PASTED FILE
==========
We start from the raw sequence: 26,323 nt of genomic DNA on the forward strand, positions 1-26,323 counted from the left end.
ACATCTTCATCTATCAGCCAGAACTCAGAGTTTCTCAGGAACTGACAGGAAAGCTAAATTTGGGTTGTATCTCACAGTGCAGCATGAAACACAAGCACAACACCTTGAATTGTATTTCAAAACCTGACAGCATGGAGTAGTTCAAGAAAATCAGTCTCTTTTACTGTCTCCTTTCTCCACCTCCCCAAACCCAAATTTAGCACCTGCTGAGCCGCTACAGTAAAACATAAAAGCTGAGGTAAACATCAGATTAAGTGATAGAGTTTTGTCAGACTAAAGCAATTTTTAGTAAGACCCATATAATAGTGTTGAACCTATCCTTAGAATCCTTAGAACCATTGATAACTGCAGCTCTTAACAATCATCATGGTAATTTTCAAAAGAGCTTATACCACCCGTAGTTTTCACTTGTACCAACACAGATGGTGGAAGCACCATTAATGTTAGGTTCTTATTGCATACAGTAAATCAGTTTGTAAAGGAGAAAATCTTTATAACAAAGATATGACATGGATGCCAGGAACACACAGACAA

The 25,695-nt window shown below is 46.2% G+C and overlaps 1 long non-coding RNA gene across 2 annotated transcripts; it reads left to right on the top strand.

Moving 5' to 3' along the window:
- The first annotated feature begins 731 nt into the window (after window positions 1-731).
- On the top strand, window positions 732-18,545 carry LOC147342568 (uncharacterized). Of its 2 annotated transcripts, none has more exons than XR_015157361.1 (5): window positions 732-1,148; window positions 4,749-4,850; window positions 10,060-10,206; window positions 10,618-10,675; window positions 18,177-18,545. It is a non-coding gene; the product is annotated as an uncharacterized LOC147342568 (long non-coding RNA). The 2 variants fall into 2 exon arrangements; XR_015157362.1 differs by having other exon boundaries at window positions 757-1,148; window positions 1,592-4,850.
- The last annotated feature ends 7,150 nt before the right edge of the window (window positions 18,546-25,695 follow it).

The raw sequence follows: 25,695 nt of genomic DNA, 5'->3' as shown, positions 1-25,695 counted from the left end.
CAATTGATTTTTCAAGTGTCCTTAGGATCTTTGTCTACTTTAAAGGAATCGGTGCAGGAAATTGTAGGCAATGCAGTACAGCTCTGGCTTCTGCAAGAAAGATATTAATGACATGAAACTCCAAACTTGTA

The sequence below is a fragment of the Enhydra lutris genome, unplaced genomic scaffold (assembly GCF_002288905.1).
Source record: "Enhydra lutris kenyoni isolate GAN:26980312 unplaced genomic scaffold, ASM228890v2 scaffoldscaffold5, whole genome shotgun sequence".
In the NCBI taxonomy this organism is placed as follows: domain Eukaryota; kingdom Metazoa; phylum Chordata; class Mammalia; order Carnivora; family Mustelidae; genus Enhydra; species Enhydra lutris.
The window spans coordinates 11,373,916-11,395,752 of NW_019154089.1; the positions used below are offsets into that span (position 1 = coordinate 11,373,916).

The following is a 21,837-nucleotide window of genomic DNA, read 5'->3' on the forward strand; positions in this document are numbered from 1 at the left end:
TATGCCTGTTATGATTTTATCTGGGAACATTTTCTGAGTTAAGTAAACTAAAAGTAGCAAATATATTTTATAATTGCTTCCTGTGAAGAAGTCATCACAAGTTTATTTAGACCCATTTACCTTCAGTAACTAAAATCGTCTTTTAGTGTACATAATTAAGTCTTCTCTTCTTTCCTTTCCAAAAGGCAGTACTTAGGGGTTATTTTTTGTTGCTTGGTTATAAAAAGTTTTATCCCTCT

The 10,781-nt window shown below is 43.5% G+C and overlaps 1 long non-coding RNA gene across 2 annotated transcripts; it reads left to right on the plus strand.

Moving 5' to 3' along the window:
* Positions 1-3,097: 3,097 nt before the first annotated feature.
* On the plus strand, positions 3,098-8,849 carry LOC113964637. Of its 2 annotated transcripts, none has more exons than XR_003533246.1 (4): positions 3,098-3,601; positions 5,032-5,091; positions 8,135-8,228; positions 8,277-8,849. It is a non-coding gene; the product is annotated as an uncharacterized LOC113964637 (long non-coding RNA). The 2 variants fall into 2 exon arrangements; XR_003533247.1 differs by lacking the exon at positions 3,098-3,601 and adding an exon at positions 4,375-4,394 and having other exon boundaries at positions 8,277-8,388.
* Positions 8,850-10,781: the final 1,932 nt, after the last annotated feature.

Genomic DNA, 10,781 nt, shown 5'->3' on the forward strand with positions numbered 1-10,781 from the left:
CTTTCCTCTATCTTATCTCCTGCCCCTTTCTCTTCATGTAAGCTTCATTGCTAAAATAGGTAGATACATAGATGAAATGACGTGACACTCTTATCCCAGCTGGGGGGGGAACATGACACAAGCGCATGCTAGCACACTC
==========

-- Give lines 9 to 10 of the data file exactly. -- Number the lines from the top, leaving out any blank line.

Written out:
CAATTGATTTTTCAAGTGTCCTTAGGATCTTTGTCTACTTTAAAGGAATCGGTGCAGGAAATTGTAGGCAATGCAGTACAGCTCTGGCTTCTGCAAGAAAGATATTAATGACATGAAACTCCAAACTTGTA

The sequence below is a fragment of the Enhydra lutris genome, unplaced genomic scaffold (assembly GCF_002288905.1).